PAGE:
If Katie gets a chance to marry the man she had posters of and dreamt about when she was younger, wouldn't it be fair to say that at least I could get a chance to interview the mastermind behind one of my favorite bands? Of course. With that, I had the opportunity to phone into Georgia one Friday morning and speak with Kevin Barnes from Of Montreal, really, of Atlanta. Barnes' pubescent personality onstage marks a sharp contrast to his astute, yet mellow, manner over the phone. Nevertheless, both personas carry similarities in that both Kevin Barnes, and "Mr. Barnes" are intelligent men without whom the music world would just not be as fascinating.
SCTAS: Sunlandic Twins seems to be a spin off of "Rapture Rapes the Musees" (Satanic Panic from the Attic) Is there any reason you were led in that direction to write songs that sort of have that upbeat feel to them?
Kevin Barnes: Yea sort of - I had a lot of fun working with dance music on Satanic. That was kind of my foray into it so.. .that was like "Disconnect he Dots" and "Rapture Rapes the Muses".. .yea it's just sort of like the beginning.. . it was just kind of like a phase to me. I wanted to explore that a little bit further. And create something that had that effect; you know, those sort of dance-y songs that are also a little bit more intelligent than a lot of dance music. Lyrically it's a little bit more intelligent than a lot of dance music. I spent more time on the lyrics than a lot of people do on disco music or whatever.
Kevin Barnes: Well we like to do something different because you know when you go to see a show it's so common that the band will just show up in their street clothes and just knock out the songs off the record and it's cool but we like to do something a little bit special, you know, something exceptional, that is hopefully unpredictable and that people haven't seen before. You know, with the costume changes it can get a bit much for some people but I just have a fun time doing it. It keeps it interesting for us, from like an individual perspective - it's more fun for us to bounce around, and change instruments and change costumes and stuff.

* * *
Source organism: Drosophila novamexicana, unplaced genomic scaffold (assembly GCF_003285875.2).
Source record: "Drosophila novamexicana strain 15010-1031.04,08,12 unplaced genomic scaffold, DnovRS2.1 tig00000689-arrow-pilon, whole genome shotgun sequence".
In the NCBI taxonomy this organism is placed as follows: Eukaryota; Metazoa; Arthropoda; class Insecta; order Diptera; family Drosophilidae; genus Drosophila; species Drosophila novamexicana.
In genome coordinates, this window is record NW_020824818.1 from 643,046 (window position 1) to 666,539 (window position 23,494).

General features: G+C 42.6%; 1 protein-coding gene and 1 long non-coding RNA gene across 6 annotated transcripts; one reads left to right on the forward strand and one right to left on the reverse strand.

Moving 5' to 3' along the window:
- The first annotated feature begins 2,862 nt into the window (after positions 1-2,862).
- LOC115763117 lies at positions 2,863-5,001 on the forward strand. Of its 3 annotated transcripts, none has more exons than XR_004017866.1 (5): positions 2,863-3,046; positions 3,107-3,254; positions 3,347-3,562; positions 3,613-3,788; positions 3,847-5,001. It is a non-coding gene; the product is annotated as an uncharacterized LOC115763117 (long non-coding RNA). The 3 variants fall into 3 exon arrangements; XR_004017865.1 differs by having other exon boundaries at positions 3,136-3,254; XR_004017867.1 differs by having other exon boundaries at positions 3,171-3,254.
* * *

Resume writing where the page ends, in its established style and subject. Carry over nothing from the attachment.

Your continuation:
Kevin Barnes: It's fun. I mean it's interesting - I used to get bored on tour, but I think now because on the tour we put together, the show we put together, there was so much movement even though we were basically playing the same set every night, I never really got tired of the set. So it was always a lot of fun. I also think the type of music we're playing now sort of elicits more of response from the audience than previous tours we've done. It was still really fun and theatrical but it wasn't as dance-y and I think by getting people moving in an audience, you can really feed off that energy.
Kevin Barnes: Well, the last two records I did myself, like I played all the instruments myself. So then it's just a matter of finding people to go on tour.
Kevin Barnes: Oh yea, not at all. I mean that's the main benefit of being on an indie label - that you have a co-creative control and they don't say stuff like, "Oh Kevin, that record was good - make another record like that." They just allow you to do what you want.
Kevin Barnes: Not really. Like, I just try to get into a state of mind that is conducive - you know, just sort of like a stream-of-consciousness level of thinking. I don't really edit myself while I'm composing. And then afterwards just go back and then iron out what I like and what I don't like and just try to make it more concise.
Kevin Barnes: Usually, I have a majority of the record finished before he starts working on the artwork and then I make rough mixes for him so he'll listen to the recording while he's dreaming up the concepts for the album artwork. So it sort of influences his artwork that way.
Kevin Barnes: Well, it's just sort of a juxtaposition of two sort of totally different things. You have happy music and sad lyrics. It's more interesting to me than having really melodramatic, minor-sounding music and then like really serious lyrics - it's just boring, so I kind of like to combine the two just ‘cause it's more interesting for me.
Kevin Barnes: Well, I mean it's amazing. It's the only radio stations that play records like ours. You don't really get much support from commercial radio. So college radio is where it's at, and I listen to it all the time because there's such great variety. You know if you listen to regular radio stations they just have their format and they just play all music in the same genre - it's boring. But with college radio you get to listen to all sorts of stuff.
Kevin Barnes: Right now I'm listening to Four Tet.
Kevin Barnes: I think it's great that it is growing, because the indie scene to me is so important for music because financially people aren't motivated to make money. They're just making music for arts sake. I think it's very important, it's a good thing that it's growing, especially into the high schools - the way people think and the way they approach music.